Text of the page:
A poet at once directly accessible and deeply mysterious, Kenneth Koch was the master of an art of surprise in which the world is constantly reimagined.

About the American Poets Project
Elegantly designed in compact editions, printed on acid-free paper, and textually authoritative, the American Poets Project makes available the full range of the American poetic accomplishment, selected and introduced by today’s most discerning poets and critics.
Book 23
With the publication of Chicago Poems in 1916, Carl Sandburg became one of the most famous poets in America: the voice of a Midwestern literary revolt, fusing free-verse poetics with hard-edged journalistic observation and energetic, sometimes raucous protest.

By the time his first book appeared, Sandburg had been many things—a farm hand, a soldier in the Spanish-American War, an active Socialist, a newspaper reporter and movie reviewer—and he was determined to write poetry that would explode the genteel conventions of contemporary verse. His poems are populated by factory workers, washerwomen, crooked politicians, hobos, vaudeville dancers, and battle-scarred radicals. Writing from the bottom up, bringing to his poetry the immediacy of America’s streets and prairies, factories and jails, Sandburg forged a distinctive style at once lyrical and vernacular, by turns angry, gritty, funny, and tender.

Paul Berman takes a fresh look at Sandburg’s work and what it can tell us about twentieth-century America in a volume that draws on such volumes as Cornhuskers, Smoke and Steel, and Slabs of the Sunburnt West.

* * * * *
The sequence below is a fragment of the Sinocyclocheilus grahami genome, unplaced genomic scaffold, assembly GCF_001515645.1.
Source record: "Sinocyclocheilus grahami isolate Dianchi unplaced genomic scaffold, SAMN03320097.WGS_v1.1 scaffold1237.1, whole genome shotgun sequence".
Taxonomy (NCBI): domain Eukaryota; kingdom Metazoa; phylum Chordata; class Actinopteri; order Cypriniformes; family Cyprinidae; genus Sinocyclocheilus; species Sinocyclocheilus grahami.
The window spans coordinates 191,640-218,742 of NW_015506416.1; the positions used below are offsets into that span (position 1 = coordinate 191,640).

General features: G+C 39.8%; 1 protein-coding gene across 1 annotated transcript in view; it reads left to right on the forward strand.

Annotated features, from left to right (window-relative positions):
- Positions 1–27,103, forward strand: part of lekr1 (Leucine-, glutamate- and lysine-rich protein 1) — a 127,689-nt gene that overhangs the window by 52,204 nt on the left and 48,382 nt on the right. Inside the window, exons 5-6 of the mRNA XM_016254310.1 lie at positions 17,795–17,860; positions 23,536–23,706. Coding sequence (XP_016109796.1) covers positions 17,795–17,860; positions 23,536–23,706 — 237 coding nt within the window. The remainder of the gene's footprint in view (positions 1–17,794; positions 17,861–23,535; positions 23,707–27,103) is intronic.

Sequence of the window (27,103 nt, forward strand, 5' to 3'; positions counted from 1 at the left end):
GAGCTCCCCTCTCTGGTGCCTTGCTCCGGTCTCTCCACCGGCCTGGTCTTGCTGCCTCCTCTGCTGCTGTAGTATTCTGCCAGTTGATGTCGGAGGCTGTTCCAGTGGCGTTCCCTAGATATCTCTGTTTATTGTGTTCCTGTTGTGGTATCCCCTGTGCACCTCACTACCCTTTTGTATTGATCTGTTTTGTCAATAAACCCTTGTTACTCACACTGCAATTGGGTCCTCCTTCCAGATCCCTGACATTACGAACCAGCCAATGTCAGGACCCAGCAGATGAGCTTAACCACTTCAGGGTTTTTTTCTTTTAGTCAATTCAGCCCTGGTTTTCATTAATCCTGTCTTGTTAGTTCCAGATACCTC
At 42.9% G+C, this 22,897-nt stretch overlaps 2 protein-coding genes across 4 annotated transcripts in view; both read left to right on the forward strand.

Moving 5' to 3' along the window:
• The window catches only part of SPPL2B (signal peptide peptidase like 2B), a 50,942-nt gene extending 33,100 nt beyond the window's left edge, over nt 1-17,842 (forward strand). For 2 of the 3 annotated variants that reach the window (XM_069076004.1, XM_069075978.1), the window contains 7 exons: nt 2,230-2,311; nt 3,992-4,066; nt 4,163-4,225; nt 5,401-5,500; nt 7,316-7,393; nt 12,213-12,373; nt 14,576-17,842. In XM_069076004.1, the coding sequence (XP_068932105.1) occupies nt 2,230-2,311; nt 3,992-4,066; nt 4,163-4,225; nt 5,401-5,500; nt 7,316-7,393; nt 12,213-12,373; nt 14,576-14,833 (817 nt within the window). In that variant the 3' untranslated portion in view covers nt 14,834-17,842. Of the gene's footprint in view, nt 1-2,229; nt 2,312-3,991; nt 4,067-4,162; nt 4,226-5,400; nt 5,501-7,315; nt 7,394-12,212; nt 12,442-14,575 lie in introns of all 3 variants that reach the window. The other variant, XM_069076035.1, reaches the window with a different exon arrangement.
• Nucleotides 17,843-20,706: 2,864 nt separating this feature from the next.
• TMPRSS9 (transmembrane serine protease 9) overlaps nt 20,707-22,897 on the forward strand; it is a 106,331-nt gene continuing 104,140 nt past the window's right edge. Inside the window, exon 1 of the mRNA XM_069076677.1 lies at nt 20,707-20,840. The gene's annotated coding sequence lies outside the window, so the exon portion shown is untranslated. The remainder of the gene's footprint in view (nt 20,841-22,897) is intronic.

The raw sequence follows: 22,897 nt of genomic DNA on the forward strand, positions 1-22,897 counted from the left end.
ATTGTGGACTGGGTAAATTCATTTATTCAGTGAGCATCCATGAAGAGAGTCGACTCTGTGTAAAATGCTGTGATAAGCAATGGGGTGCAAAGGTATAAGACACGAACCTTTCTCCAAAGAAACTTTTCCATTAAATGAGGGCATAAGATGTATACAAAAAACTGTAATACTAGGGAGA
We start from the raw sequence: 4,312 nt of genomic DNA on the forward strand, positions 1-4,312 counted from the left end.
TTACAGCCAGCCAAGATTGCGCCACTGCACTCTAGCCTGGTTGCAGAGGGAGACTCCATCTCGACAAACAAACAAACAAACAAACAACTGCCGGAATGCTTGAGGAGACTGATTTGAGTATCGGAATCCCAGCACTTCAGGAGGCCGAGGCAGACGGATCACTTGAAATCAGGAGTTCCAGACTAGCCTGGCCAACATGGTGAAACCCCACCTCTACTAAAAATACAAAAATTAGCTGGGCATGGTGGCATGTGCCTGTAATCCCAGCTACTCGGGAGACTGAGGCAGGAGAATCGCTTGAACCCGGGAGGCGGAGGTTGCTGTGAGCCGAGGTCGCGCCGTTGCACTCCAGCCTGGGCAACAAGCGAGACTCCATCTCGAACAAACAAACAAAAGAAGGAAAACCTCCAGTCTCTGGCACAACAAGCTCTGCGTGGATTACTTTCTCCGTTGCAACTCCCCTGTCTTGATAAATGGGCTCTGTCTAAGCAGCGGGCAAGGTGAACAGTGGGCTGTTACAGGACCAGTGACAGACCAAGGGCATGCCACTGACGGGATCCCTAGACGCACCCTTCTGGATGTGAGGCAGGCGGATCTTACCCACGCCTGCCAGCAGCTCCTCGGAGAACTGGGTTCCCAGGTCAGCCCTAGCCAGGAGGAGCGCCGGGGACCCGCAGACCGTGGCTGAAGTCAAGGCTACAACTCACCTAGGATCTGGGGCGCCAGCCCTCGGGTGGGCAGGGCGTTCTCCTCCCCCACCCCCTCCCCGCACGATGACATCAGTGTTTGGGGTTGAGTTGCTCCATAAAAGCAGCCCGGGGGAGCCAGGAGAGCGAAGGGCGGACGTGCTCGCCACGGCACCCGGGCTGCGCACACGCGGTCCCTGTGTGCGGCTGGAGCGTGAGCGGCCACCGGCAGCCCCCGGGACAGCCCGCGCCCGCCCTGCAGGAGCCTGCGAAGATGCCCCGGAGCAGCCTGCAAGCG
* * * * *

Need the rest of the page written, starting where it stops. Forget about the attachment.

About the American Poets Project
Elegantly designed in compact editions, printed on acid-free paper, and textually authoritative, the American Poets Project makes available the full range of the American poetic accomplishment, selected and introduced by today’s most discerning poets and critics.
Book 22
With an ear tuned to the most delicate musical effects, an eye for exact and heterogeneous details, and a mind bent on experiment, Louis Zukofsky was preeminent among the radical Objectivist poets of the 1930s. This is the first collection to draw on the full range of Zukofsky’s poetry——containing short lyrics, versions of Catullus, and generous selections from “A”, his 24-part “poem of a life”—and provides a superb introduction to a modern master of whom the critic Guy Davenport has written: “Every living American poet worth a hoot has stood aghast before the steel of his integrity.”

The most formally radical poet to emerge among the second wave of American modernists, Louis Zukofsky continues to influence younger poets attracted to the rigor, inventiveness, and formal clarity of his work. Born on New York’s Lower East Side in 1904 to emigrant parents, Zukofsky achieved early recognition when he edited an issue of Poetry devoted to the Objectivist poets, including George Oppen and Charles Reznikoff. In addition to an abundance of short lyrics and a sound-based version of the complete poems of Catullus, he worked for most of his adult life on the long poem “A” of which he said: “In a sense the poem is an autobiography: the words are my life.”